RIVERSIDE FOREST PRODUCTS LTD.,

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RIVERSIDE FOREST PRODUCTS LTD., Powered By Docstoc
					                                                        November 25, 1999




Mr. Peter H. Cooke, Chair,
CIPEC Executive Board,
580 Booth Street 18th Floor,
Ottawa, Ontario K1A 0E4

Dear Sir:

Attached please find our Progress Report on Energy Efficiency Improvements
Report for Riverside Forest Products Ltd. Armstrong Division as per your
letter of August 5, 1999 File EN8311-R7.

As this is the first of annual reports, we would appreciate feedback as to the
style and content of the report at your earliest convenience.

                                   Yours truly,

                                   RIVERSIDE FOREST PRODUCTS LTD.,



                                   Gary Zecchel,
                                   Manager Armstrong Division

GZ/eb
Attachment
                       PROGRESS REPORT

                ENERGY EFFICIENCY IMPROVEMENTS




Prepared for:   Canadian Industry Program for Energy Conservation
                580 Booth Street, 18th Floor
                Ottawa, Ontario K1A 0E4
       Submitted by:   Riverside Forest Products Limited
                       Armstrong Division
                       Bag Service 5000
                       Armstrong, BC V0E 1B0




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                                                 TABLE OF CONTENTS



1.0        INTRODUCTION .......................................................................................................................1

2.0        ORGANIZATION PROFILE ....................................................................................................1
           2.1 Primary Function ..............................................................................................................1
           2.2 Organization Size .............................................................................................................1
           2.3 Environmental Impact ...................................................................................................... 2

3.0        SENIOR MANAGEMENT SUPPORT .....................................................................................4
           3.1  Signed Statement of Endorsement....................................................................................4

4.0        ENERGY SYSTEMS AND ENERGY EFFICIENCY IMPROVEMENTS...........................5
           4.1  Electricity General............................................................................................................5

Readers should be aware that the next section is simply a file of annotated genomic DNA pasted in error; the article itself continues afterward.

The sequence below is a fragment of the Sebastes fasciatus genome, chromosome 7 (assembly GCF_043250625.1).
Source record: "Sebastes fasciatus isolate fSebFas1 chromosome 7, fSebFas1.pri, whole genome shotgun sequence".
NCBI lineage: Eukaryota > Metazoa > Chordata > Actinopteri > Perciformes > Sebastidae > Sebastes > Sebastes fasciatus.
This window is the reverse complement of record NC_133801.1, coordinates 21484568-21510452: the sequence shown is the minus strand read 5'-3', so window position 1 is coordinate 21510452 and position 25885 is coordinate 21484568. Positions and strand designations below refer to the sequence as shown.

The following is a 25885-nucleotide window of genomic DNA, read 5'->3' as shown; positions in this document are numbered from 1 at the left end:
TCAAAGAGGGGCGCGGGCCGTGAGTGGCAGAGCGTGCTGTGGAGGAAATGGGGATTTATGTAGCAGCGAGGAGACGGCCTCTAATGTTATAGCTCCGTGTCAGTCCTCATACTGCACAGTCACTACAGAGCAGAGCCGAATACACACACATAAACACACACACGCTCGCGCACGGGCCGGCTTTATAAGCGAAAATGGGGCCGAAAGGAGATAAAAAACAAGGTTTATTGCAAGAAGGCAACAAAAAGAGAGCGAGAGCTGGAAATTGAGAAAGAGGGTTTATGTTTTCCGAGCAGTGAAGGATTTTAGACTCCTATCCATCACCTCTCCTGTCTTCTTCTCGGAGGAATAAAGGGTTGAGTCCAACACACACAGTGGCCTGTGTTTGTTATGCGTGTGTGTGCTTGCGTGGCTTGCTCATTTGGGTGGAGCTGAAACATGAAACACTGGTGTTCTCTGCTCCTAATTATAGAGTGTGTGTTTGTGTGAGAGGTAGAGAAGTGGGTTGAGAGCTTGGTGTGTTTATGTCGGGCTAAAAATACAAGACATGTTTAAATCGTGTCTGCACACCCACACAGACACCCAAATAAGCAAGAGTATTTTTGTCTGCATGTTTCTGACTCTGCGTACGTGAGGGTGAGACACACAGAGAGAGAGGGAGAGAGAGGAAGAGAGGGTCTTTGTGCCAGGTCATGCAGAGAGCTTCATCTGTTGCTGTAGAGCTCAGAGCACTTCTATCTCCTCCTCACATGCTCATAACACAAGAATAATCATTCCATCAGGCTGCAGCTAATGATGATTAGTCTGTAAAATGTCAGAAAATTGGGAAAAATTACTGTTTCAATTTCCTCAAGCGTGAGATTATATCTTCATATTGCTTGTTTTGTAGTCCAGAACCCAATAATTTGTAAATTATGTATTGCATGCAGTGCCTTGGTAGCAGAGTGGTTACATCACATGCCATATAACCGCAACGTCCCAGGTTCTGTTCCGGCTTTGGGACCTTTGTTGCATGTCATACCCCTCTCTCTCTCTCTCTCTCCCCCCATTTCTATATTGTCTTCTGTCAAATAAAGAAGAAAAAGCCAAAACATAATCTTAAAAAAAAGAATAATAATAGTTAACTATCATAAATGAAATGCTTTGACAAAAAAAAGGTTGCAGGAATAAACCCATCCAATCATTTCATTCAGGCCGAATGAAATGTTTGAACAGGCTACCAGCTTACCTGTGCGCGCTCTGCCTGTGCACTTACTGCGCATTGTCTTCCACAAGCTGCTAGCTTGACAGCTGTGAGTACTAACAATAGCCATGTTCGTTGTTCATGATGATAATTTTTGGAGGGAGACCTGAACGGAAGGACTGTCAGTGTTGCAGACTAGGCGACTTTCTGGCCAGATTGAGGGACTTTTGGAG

4.2  Energy Systems Used at Armstrong.................................................................................5
                4.2.1      Hydraulic Power Systems ................................................................................5
                4.2.2 Pneumatic Power Systems...................................................................................6
                4.2.3 Pneumatic Conveying and Air Movement Systems ............................................6
                4.2.4 Motors and Power Transmission Systems...........................................................7
                4.2.5 Heating Systems ..................................................................................................7
           4.3  Energy Efficiency Improvements .....................................................................................8
                4.3.1 Power Factor........................................................................................................8
                4.3.2 Pneumatic Conveying Systems and Veneer Dryers ............................................8

5.0        FUTURE PLANS.........................................................................................................................9




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1.0        INTRODUCTION

In November 1998, the Armstrong Division of Riverside Forest Products Limited (Riverside) joined
Natural Resources Canada’s (NRCan’s) Industrial Energy Innovator Program and also registered with
Canada’s Climate Change Voluntary Challenge and Registry initiative.

This report provides an outline of the Riverside organization, a statement of management support, a
description of current energy systems and a summary of the progress made during the past year to achieve
improvements in energy efficiency at the Armstrong Division's plywood plant.




2.0        ORGANIZATION PROFILE
2.1        Primary Function

Riverside Forest Products Limited is engaged in the business of harvesting timber and producing lumber,
plywood, veneer and wood chips. The Company has a broad market for its products, which are sold in
Canada, the United States, Japan and numerous countries in the European Economic Community. Solid
wood products and wood chips are produced at Riverside’s five stud lumber sawmills, one dimension
lumber mill, two plywood plants and one veneer plant. In addition, the Company operates a
remanufacturing facility, a wood preservation plant, a seedling nursery and a seed orchard.



2.2        Organization Size

Riverside operates eleven manufacturing facilities at six separate locations in British Columbia. These
include a studmill and plywood plant at Armstrong, a studmill and plywood plant at Kelowna, a
remanufacturing facility at Winfield, a studmill and veneer plant at Lumby, a dimension lumber sawmill